This got me to thinking, again, about the importance WOTC places on Organized Play and comparing it to the utter lack of importance another pillar of the industry, Games Workshop, places on it.

Let us compare the two.

WOTC has a very structured OP program, with stores expected, or at least encouraged, to run OP events, either provided by WOTC itself (Friday Night Magic, Magic Game Days, the late Kaijudo Draft program, D&D Encounters and so forth and so on) or set up by the store (Magic, casual Magic, casual D&D). Stores can either schedule  events weeks or months in advance, with promotional materials and support often provided, sometimes hundreds of dollars worth of support) or set something up on the fly, as a group of players come in and settles down for an evening of Magic or D&D. The company has made the DCI Reporter software integral to its OP program and updates the software on a regular basis. The weekly sales tips sent out from Wizards Customer Support usually (but not always) focus on how to enhance a store’s OP program as integral to the success of Magic and, to a lesser extent, Dungeons & Dragons.

Games Workshop, on the other hand, has no Organized Play program. As a couple of my customers commented the other day, Games Workshop views its line of Warhammer products as “beer and pretzels” games. Very expensive beer and pretzel games certainly but still games meant for play between friends who get together for a casual afternoon, not those who get together for tournaments.  Though players do actively play Warhammer and related games in tournaments, these are player created rather than company created events. Games Workshop has even, as far as I know, eliminated their old “Rogue Trader” program. However, unlike WOTC, I get weekly sales calls from Games Workshop and up to $1500 in credit to apply to store armies, paint stations and other GW product used to enhance game play in the store. Both companies realize the importance of in-store play, they just approach it from different viewpoints.

Monday, November 3, 2014

The Ol' One-Two from WOTC

WOTC hit stores with a one-two punch this past week, one that will hurt somewhat starting next year and one that I do not know what the future effect will be and how to react to it.
Punch #1—WOTC announced that, starting late December, stores will receive 2% less gross margin on all Magic product (D&D and Avalon Hill product lines excluded), with the MSRP unchanged. What does this mean in non-retailer speak?

MSRP stands for Manufacturer’s Suggested Retail Price. Most products you buy release with a suggested price set by the manufacturer. The retailer has the option of selling the product at MSRP, below MSRP or above MSRP. Selling below MSRP is commonly called discounting while selling products above MSRP generally reflects a lack of availability of the product (see Betrayal at House on the Hill, by coincidence an Avalon Hill game, which has a MSRP of $49.99 but often sells for over $100 due to scarcity).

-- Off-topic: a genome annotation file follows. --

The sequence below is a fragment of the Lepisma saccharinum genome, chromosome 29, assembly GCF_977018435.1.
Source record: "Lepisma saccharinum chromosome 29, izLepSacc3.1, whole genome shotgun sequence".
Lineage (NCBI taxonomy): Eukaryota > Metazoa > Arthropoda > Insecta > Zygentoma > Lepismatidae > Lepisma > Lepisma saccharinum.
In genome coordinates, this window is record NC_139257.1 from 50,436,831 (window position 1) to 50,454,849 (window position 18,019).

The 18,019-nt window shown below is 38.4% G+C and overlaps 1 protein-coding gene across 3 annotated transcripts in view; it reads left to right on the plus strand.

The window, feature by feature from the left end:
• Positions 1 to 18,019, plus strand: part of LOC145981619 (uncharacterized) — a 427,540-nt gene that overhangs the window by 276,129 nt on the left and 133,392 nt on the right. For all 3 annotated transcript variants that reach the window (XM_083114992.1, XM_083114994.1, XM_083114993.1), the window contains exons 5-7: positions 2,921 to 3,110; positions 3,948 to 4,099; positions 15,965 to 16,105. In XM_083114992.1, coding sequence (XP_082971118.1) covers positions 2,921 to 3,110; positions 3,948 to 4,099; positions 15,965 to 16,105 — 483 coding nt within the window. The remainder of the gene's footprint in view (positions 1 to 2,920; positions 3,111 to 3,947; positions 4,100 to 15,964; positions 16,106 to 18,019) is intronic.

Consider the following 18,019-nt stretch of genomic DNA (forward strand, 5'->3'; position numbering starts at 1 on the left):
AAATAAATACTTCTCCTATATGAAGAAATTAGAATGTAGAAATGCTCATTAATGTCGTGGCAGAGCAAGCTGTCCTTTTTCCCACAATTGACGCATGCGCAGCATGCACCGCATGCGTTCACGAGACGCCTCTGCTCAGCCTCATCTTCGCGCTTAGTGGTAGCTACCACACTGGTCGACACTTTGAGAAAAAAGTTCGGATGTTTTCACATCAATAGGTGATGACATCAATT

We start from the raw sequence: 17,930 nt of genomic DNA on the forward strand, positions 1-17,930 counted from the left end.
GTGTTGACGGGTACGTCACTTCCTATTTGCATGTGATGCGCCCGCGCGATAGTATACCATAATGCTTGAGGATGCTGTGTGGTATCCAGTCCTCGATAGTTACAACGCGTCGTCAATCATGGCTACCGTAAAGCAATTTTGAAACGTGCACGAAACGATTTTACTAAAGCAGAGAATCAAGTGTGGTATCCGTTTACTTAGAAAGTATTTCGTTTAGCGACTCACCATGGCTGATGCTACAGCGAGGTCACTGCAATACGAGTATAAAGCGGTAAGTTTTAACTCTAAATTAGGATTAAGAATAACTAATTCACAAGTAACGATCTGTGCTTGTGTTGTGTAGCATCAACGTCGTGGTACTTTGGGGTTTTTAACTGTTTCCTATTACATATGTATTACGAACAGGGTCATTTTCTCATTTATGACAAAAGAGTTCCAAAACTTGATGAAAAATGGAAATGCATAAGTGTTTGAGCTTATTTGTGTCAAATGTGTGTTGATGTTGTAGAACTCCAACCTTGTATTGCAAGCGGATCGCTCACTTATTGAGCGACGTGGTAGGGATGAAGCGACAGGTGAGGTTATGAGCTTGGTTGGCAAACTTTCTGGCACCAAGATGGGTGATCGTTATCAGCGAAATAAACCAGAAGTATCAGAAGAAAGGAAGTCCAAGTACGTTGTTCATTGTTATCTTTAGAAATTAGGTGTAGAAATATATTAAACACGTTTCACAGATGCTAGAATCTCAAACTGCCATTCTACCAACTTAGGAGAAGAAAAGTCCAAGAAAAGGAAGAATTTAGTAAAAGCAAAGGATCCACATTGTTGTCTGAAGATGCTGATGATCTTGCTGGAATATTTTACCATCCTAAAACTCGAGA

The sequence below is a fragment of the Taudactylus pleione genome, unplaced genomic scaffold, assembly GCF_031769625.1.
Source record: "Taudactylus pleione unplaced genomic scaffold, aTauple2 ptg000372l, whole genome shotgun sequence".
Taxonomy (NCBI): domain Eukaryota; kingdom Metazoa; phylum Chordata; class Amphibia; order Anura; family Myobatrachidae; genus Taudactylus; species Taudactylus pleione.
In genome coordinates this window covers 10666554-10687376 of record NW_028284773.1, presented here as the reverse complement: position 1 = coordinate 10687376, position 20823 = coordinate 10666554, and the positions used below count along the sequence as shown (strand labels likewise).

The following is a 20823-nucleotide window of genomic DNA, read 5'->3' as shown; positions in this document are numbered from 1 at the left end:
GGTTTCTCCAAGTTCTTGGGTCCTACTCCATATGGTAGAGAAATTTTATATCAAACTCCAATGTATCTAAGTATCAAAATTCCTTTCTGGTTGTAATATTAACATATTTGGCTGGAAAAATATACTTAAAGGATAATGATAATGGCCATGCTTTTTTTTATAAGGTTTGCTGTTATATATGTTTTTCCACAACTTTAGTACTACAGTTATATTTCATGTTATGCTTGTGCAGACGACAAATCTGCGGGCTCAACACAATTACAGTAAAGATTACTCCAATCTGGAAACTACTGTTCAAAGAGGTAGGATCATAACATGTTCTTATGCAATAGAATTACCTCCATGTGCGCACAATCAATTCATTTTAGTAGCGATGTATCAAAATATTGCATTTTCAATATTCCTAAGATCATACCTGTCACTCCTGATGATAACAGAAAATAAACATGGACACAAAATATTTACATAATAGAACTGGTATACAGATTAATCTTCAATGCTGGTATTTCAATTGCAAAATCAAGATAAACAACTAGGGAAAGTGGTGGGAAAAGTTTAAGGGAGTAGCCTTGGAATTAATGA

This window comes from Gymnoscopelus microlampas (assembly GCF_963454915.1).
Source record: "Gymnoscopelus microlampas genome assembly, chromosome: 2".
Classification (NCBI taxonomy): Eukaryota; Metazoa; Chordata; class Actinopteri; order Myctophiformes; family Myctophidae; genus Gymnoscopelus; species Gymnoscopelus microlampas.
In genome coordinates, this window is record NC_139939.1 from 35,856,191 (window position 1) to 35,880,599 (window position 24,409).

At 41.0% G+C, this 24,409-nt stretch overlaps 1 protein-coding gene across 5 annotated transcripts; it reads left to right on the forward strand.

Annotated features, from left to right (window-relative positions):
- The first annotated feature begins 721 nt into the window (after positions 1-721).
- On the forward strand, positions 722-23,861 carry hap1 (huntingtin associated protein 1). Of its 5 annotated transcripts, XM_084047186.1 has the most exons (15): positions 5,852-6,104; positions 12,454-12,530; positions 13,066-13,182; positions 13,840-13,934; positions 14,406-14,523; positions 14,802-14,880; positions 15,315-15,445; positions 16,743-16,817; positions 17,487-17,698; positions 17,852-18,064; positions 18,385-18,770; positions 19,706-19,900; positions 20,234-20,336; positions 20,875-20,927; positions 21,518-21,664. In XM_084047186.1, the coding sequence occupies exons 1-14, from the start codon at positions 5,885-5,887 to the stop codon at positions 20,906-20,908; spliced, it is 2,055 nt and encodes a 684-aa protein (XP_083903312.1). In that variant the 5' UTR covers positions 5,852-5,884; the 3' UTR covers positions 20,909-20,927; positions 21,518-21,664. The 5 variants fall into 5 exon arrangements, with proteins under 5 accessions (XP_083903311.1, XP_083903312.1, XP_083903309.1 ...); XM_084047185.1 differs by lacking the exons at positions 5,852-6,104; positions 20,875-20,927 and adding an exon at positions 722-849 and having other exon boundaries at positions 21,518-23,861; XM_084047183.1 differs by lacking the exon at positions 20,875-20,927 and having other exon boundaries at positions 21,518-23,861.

Gross margin is the difference between what the retailer pays for a product and what the store sells it for. As noted in last week’s column, all retailers pay less for products then the MSRP (except for loss leaders but those are not commonly used in the gaming industry, though, by an incredible coincidence, Magic is often used as a loss leader by many retailers. More on loss leaders in another column). MSRP on Magic boosters is $3.99, meaning that, despite what your local store or online place might tell you, the MSRP on a display of Magic boosters is $143.64. Most stores sell full displays of Magic boosters for slightly less to much less than that. This, as noted above, is called discounting. It does not matter at what price the retailer chooses to sell Magic boosters, the price the store pays is figured as a percentage off that $3.99 MSRP. Starting in late December, the percentage off paid by every store will shrink by 2%, effectively meaning a 2% price increase in Magic to every store carrying the product.

As noted last week, typically when there is a price increase businesses pass them along to the customer (sorry but that’s the way business works). Unfortunately, due to the MSRP on Magic not changing (the price on Magic boosters last increased from $3.69 to $3.99 back in 2006. If Magic pricing kept up with inflation, it would cost around $4.25 a pack right now) and the prevalence of discounting on the product, stores will find it almost impossible to raise the price 2% to recapture that lost margin. That means the store will have to accept a lower gross margin on Magic products, meaning less profit for the store. A store that is diversified (carries lots of different products) will be hurt a little. A store relying heavily on Magic sealed product for sales will find 2% of its operating budget vanishing overnight. Ultimately, due to the importance of Magic sales in many stores, retailers will absorb the profit loss and find areas to cut in small ways. We may reduce a staff member's hours, reduce prize support or put off buying new fixtures for the store.

Punch #2—WOTC will move to paperless recording of DCI number. Currently, players fill out a DCI card to get a number with which to play in sanctioned tournaments. WOTC will now allow players to register for a DCI number directly online. Since a store’s standing with WOTC partially depends on how many new players it registers per year, understanding how WOTC will now capture new players per store is of quite a bit of interest to stores, but certainly not as financially imminent as Punch #1.

Thursday, October 30, 2014

Magic Discount Change

We learned from WOTC yesterday that we will see 2% increase in the price that the company charges us for Magic. The MSRP of $3.99 will remain the same however. What it  means is that stores selling Magic will earn about 4 cents a pack less. Usually, whenever a business has a price increase for its goods, it passes the price increase along to its customers. However, since WOTC has cut the discount rather than increasing the price per pack, which last changed from $3.69 to $3.99 back in 2006, stores, including us, will not be able to increase the price per pack. 

Magic pricing is so competitive, especially among online stores, that it would be almost impossible for any store to raise the price of Magic boosters above MSRP. This means that stores will have to absorb the drop in discount and the subsequent drop in gross margin, meaning lower profits and somewhat less money to invest in the business.You are likely to see marginal stores that focus heavily on selling discounted Magic eventually close as they will earn less profit to allow them to keep the store open.